FreeUp! 2021 – A special series to celebrate Emancipation Day

FreeUp Emancipation Day 2021

The FreeUp! variety series will launch on August 1st. The mission is to celebrate Emancipation Day as an enduring symbol for freedom and dignity.

Emancipation Day commemorates the historic day when slavery was abolished throughout the British Empire on August 1st, 1834; it follows that our first offering will be a variety special called FreeUp! Emancipation Day, which celebrates freedom through performing arts.

The series, which will be hosted by Celebrator-in-Chief Ngozi Paul, will highlight this year’s FreeUp! Emancipation Day blended with archival images of Black Canadian history and soundbites from interviews. This will be followed by “Adaptations” a Canadian Afro-Indigenous dance performance.

FreeUp! Emancipation Day invites Canadians to join us on a coast-to-coast celebration of freedom. From Toronto’s Little Jamaica to Africville, Nova Scotia, to the fields of Saskatoon, we enjoy fresh new art interwoven with long-established heritage.

Haviah Mighty

Each segment of FreeUp includes a combination of either music, poetry, theatre, or dance. Our talented performers share their artistic offering, embodying their present journey of freedom and emancipation accompanied by the beauty of our vast Canadian landscape serving as the backdrop.

Expect powerful performances by Canadian legend Kardinal Offishall, Polaris Prize winner Haviah Mighty, and celebrated mono-dramatist d’bi.young anitafrika. They will share the stage with young artist-activists such as Anyika Mark, poet laureates Randell  Adjei and Peace Akintade,  and Juno-nominated artists Silla + Rise.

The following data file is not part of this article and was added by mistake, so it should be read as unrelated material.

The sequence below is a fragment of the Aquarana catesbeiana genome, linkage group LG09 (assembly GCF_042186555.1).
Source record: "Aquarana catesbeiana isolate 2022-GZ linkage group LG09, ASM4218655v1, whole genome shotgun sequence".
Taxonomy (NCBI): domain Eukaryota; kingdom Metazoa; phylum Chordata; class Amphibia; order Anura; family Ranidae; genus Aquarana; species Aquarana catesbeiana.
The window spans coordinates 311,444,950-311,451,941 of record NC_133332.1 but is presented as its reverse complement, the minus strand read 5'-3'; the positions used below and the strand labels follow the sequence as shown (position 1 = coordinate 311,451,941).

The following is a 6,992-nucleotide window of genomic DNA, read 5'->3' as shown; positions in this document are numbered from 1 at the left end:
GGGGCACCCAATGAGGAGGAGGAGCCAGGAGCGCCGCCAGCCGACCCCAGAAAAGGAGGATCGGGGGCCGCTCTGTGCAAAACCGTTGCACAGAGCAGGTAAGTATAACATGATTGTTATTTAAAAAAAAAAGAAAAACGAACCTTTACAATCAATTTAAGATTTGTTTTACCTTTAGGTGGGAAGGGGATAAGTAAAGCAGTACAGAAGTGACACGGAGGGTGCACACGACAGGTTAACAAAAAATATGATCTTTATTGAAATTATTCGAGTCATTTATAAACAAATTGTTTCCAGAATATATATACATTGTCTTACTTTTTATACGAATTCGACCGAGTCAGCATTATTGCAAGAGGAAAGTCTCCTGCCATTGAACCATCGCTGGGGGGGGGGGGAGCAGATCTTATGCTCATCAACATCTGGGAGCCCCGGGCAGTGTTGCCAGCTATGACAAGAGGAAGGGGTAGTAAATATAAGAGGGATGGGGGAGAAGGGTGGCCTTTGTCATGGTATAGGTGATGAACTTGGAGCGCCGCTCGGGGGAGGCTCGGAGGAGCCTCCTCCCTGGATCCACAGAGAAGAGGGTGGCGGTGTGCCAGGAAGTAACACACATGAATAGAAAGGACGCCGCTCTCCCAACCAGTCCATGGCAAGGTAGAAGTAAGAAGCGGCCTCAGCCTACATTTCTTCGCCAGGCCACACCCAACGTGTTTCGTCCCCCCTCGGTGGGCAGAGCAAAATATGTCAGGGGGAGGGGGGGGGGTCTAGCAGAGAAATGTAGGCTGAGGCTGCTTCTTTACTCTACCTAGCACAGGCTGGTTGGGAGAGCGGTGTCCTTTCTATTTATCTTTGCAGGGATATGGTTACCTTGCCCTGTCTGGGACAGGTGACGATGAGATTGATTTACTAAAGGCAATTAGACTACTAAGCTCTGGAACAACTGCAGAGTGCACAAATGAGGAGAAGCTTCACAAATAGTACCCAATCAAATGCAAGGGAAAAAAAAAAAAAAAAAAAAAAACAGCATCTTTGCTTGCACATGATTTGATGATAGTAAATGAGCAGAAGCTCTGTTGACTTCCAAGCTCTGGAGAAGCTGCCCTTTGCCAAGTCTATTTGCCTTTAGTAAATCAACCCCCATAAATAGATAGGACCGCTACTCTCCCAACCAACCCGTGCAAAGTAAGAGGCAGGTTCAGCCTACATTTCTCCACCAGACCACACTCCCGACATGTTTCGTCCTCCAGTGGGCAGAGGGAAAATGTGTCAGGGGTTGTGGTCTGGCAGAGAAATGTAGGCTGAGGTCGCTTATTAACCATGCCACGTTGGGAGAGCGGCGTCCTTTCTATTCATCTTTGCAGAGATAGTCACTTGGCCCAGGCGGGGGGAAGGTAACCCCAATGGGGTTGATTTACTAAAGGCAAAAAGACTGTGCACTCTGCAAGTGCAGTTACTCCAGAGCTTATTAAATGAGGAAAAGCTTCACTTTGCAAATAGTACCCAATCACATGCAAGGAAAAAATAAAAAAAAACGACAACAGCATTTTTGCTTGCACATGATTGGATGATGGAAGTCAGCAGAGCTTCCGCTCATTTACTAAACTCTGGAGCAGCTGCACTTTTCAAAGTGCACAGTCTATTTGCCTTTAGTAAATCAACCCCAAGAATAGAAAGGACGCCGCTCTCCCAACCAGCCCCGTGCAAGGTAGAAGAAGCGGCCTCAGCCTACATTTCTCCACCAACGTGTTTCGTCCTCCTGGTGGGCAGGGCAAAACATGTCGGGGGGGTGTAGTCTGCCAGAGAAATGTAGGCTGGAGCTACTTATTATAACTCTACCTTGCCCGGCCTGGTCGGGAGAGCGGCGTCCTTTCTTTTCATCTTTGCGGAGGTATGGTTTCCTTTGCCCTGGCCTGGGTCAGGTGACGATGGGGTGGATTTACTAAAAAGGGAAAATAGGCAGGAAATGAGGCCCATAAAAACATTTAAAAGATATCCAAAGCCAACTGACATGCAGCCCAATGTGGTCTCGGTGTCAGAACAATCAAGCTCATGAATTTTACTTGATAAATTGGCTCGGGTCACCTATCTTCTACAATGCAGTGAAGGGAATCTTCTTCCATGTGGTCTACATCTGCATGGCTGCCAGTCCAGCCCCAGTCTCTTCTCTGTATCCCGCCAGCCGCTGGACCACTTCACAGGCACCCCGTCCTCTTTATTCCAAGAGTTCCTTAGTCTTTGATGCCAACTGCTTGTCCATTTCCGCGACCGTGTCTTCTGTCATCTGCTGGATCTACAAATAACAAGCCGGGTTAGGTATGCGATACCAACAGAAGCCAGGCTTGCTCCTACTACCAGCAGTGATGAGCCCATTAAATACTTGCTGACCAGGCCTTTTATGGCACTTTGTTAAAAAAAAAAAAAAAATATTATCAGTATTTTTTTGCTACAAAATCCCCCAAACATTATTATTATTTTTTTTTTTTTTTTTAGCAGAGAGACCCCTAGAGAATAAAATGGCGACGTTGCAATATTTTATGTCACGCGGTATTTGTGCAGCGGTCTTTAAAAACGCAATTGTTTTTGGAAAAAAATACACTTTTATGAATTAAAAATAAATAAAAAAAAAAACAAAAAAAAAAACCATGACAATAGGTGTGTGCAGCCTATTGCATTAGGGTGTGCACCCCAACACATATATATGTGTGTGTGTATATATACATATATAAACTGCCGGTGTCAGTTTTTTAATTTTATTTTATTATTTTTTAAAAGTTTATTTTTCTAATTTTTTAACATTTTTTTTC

Episode two, FreeUp! What Does Freedom Mean to You?, is a half-hour variety show for Black History Month that asks performers, “What does freedom mean to you?” We’re going on a journey across the country, from coast-to-coast, bringing to life our hidden history with the help of Black Canadian artists.

We travel to the east coast, going to Africville where for over a hundred years the African Nova Scotian community resided, but in the 1960s the community was forcibly relocated, destroying the community in the process.

We then take a flight over to the neighbourhood of Little Burgundy  in Montreal, where  we follow Rito Joseph who uncovers the hidden gems between the city streets and how the sounds of jazz were the score for resistance and liberation.

Kardinal Offishall

In Little Jamaica, a newly made heritage spot — Anyika Mark will speak to the rich cultural heritage and vibrancy of the neighbourhood in her theatrical offering scored with the sounds of reggae and dub poetry.

Then we fly across to beautiful British Columbia where  in Hogan’s Alley, Vancouver, we discover the rock legend Jimi Hendrix’s deep roots and connection to the community. Rising star, Bukola, electrically performs her response to this legacy through guitar and song.

FreeUp! Freedom Portraits is a series of short video biographical portraits, where we hear  from artists, celebrities, athletes, community leaders, and young change-makers on what freedom means to them as they connect to the here  and now. They will be strategically released from July 2021 through February 2022 via multiple social media platforms.

One of the frustrations often expressed with Black History Month is that it is temporary, taking place on the shortest month of the year and then forgotten until the next. FreeUp! Freedom Portraits is one way that we keep growing that investment all year!

FreeUp! invites the audience to experience the artistic and historical legacy of freedom, engaging the ongoing project of emancipation from culturally diverse

Ngozi Paul

perspectives and appreciating our common ground, while encouraging us all to contribute our unique voices to this most essential conversation.